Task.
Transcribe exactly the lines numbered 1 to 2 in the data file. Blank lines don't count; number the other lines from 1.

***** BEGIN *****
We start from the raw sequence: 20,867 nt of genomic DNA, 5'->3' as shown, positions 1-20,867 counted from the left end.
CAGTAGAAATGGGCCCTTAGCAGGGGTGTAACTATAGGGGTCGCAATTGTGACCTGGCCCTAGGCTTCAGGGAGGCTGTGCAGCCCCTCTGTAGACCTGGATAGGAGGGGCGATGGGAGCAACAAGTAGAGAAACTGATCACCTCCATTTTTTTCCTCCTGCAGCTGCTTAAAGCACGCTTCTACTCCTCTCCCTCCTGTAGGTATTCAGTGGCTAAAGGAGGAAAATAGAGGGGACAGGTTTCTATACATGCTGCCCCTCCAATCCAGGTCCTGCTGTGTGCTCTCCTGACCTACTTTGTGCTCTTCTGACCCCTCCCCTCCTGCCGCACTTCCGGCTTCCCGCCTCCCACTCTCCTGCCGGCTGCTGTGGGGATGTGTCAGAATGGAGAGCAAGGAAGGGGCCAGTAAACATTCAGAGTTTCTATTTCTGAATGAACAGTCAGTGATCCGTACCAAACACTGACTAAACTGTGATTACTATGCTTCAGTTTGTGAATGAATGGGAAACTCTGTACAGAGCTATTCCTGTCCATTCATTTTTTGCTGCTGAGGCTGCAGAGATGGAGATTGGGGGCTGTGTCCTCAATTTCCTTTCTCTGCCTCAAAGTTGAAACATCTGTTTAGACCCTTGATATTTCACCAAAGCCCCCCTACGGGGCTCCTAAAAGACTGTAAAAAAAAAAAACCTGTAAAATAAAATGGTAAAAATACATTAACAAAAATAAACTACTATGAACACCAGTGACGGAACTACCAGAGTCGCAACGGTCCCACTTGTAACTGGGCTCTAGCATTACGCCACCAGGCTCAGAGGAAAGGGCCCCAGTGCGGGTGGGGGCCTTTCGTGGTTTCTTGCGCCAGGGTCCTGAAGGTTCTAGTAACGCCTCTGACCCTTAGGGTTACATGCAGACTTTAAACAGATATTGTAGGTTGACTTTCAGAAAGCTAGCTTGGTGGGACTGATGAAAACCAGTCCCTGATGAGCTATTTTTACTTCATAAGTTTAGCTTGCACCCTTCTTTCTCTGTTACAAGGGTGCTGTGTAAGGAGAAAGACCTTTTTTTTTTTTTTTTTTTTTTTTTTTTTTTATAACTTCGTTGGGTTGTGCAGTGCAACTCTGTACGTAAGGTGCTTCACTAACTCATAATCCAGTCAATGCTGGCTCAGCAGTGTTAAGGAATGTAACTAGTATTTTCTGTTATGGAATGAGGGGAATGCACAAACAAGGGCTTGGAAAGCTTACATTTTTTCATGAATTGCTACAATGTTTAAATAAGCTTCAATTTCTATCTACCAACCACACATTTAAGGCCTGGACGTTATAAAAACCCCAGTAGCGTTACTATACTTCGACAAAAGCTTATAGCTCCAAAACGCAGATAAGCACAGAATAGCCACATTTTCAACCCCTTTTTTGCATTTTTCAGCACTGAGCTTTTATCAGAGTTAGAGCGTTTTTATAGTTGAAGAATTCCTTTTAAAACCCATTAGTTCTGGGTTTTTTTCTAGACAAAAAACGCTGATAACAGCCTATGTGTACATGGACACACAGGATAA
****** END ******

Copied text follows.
We start from the raw sequence: 20,867 nt of genomic DNA, 5'->3' as shown, positions 1-20,867 counted from the left end.
CAGTAGAAATGGGCCCTTAGCAGGGGTGTAACTATAGGGGTCGCAATTGTGACCTGGCCCTAGGCTTCAGGGAGGCTGTGCAGCCCCTCTGTAGACCTGGATAGGAGGGGCGATGGGAGCAACAAGTAGAGAAACTGATCACCTCCATTTTTTTCCTCCTGCAGCTGCTTAAAGCACGCTTCTACTCCTCTCCCTCCTGTAGGTATTCAGTGGCTAAAGGAGGAAAATAGAGGGGACAGGTTTCTATACATGCTGCCCCTCCAATCCAGGTCCTGCTGTGTGCTCTCCTGACCTACTTTGTGCTCTTCTGACCCCTCCCCTCCTGCCGCACTTCCGGCTTCCCGCCTCCCACTCTCCTGCCGGCTGCTGTGGGGATGTGTCAGAATGGAGAGCAAGGAAGGGGCCAGTAAACATTCAGAGTTTCTATTTCTGAATGAACAGTCAGTGATCCGTACCAAACACTGACTAAACTGTGATTACTATGCTTCAGTTTGTGAATGAATGGGAAACTCTGTACAGAGCTATTCCTGTCCATTCATTTTTTGCTGCTGAGGCTGCAGAGATGGAGATTGGGGGCTGTGTCCTCAATTTCCTTTCTCTGCCTCAAAGTTGAAACATCTGTTTAGACCCTTGATATTTCACCAAAGCCCCCCTACGGGGCTCCTAAAAGACTGTAAAAAAAAAAAACCTGTAAAATAAAATGGTAAAAATACATTAACAAAAATAAACTACTATGAACACCAGTGACGGAACTACCAGAGTCGCAACGGTCCCACTTGTAACTGGGCTCTAGCATTACGCCACCAGGCTCAGAGGAAAGGGCCCCAGTGCGGGTGGGGGCCTTTCGTGGTTTCTTGCGCCAGGGTCCTGAAGGTTCTAGTAACGCCTCTGACCCTTAGGGTTACATGCAGACTTTAAACAGATATTGTAGGTTGACTTTCAGAAAGCTAGCTTGGTGGGACTGATGAAAACCAGTCCCTGATGAGCTATTTTTACTTCATAAGTTTAGCTTGCACCCTTCTTTCTCTGTTACAAGGGTGCTGTGTAAGGAGAAAGACCTTTTTTTTTTTTTTTTTTTTTTTTTTTTTTTATAACTTCGTTGGGTTGTGCAGTGCAACTCTGTACGTAAGGTGCTTCACTAACTCATAATCCAGTCAATGCTGGCTCAGCAGTGTTAAGGAATGTAACTAGTATTTTCTGTTATGGAATGAGGGGAATGCACAAACAAGGGCTTGGAAAGCTTACATTTTTTCATGAATTGCTACAATGTTTAAATAAGCTTCAATTTCTATCTACCAACCACACATTTAAGGCCTGGACGTTATAAAAACCCCAGTAGCGTTACTATACTTCGACAAAAGCTTATAGCTCCAAAACGCAGATAAGCACAGAATAGCCACATTTTCAACCCCTTTTTTGCATTTTTCAGCACTGAGCTTTTATCAGAGTTAGAGCGTTTTTATAGTTGAAGAATTCCTTTTAAAACCCATTAGTTCTGGGTTTTTTTCTAGACAAAAAACGCTGATAACAGCCTATGTGTACATGGACACACAGGATAA